The arrest of Bob Rugurika, director of the popular independent African Public Radio (RPA), has sparked protests by civil rights activists and fellow journalists, coming ahead of elections in May and June.
Rugurika was arrested in mid-January after broadcasting the purported confession of a man claiming he was one of the killers.
For broadcasting the alleged confession and refusing to give up the self-proclaimed killer, Rugurika was charged with complicity in the murders, "breach of public solidarity" and disclosing confidential information regarding a case.
He faces up to 20 years in prison if convicted.
"This is an unfair decision, which disappoints us greatly because it confirms again that the Burundian justiciary is not truly independent," said lawyer Lambert Nigarura.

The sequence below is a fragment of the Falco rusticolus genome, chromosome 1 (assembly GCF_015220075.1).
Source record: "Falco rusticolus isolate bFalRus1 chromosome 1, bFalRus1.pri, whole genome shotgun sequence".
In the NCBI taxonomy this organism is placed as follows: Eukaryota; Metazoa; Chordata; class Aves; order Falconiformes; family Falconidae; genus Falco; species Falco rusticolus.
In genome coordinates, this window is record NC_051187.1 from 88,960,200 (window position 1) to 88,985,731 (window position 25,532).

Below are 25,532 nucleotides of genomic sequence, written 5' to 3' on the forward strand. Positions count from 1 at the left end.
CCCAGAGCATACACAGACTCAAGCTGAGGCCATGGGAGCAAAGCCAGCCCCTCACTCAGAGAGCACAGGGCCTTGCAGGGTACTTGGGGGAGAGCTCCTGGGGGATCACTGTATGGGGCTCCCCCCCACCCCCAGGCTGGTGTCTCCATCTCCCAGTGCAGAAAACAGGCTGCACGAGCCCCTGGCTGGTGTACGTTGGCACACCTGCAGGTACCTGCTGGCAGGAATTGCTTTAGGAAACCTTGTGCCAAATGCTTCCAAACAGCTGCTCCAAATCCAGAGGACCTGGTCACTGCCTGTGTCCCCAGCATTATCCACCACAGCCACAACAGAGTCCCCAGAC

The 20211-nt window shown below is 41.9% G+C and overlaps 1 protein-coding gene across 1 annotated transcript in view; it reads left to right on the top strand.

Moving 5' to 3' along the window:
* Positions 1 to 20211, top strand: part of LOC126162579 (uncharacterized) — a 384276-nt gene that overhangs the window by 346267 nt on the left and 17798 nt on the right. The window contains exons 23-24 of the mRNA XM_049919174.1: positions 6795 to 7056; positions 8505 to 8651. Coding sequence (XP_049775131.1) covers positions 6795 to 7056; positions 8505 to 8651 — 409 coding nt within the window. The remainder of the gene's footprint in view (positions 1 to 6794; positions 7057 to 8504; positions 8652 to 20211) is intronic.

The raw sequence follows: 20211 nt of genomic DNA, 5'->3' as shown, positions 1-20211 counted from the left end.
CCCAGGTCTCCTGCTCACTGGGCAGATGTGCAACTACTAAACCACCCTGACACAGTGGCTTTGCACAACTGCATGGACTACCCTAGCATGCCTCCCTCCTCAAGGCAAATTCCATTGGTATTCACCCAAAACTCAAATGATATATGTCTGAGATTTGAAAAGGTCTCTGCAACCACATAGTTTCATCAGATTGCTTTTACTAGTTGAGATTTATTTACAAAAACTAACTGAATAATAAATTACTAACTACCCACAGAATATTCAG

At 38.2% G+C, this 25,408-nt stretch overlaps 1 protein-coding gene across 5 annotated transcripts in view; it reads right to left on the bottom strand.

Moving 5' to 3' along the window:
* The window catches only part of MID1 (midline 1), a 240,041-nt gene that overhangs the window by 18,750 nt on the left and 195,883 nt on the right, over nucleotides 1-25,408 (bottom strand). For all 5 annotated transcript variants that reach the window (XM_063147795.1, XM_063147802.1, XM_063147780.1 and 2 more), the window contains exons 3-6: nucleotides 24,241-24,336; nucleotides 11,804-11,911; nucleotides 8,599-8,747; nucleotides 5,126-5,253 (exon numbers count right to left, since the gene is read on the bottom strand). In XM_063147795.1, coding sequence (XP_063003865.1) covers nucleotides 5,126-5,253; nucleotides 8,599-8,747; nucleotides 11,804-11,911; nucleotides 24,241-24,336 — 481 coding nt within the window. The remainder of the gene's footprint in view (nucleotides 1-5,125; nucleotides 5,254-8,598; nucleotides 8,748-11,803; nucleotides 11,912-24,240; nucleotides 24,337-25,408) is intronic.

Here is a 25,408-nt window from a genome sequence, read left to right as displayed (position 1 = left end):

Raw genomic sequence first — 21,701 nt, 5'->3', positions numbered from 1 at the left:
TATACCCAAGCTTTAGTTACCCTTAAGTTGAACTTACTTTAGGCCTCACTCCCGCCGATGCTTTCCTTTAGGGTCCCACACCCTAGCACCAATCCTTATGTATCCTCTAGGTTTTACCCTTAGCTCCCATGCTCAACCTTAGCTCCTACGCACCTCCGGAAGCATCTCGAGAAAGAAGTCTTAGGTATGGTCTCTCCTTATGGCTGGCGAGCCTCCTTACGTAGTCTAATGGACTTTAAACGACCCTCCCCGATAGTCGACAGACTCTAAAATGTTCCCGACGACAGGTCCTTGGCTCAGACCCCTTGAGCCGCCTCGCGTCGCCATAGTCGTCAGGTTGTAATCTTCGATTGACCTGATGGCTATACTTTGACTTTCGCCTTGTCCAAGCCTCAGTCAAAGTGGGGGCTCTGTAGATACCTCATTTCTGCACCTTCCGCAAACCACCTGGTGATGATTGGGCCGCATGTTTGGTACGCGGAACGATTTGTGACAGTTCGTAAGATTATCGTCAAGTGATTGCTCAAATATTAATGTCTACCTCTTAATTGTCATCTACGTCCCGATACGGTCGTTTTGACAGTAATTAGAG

"Instead of illegally holding Bob Rugurika, judges should release him to help to bring out the truth of the assassination of the three nuns, but that is not their goal."
Burundi, a small landlocked nation in central Africa's Great Lakes region, emerged in 2006 from a brutal 13-year civil war. The political climate remains fractious ahead of local, parliamentary and presidential polls in May and June.
Opposition politicians and critics say the government is doing all it can to sideline political challengers ahead of the elections, including arrests, harassment and a clampdown on free speech.
The three Roman Catholic nuns – Olga Raschietti, 83, Lucia Pulici, 75, and 79-year-old Bernadetta Boggian – were murdered at a convent north of Bujumbura in September. The purported confession contradicted a police account of the crime and implicated a top official.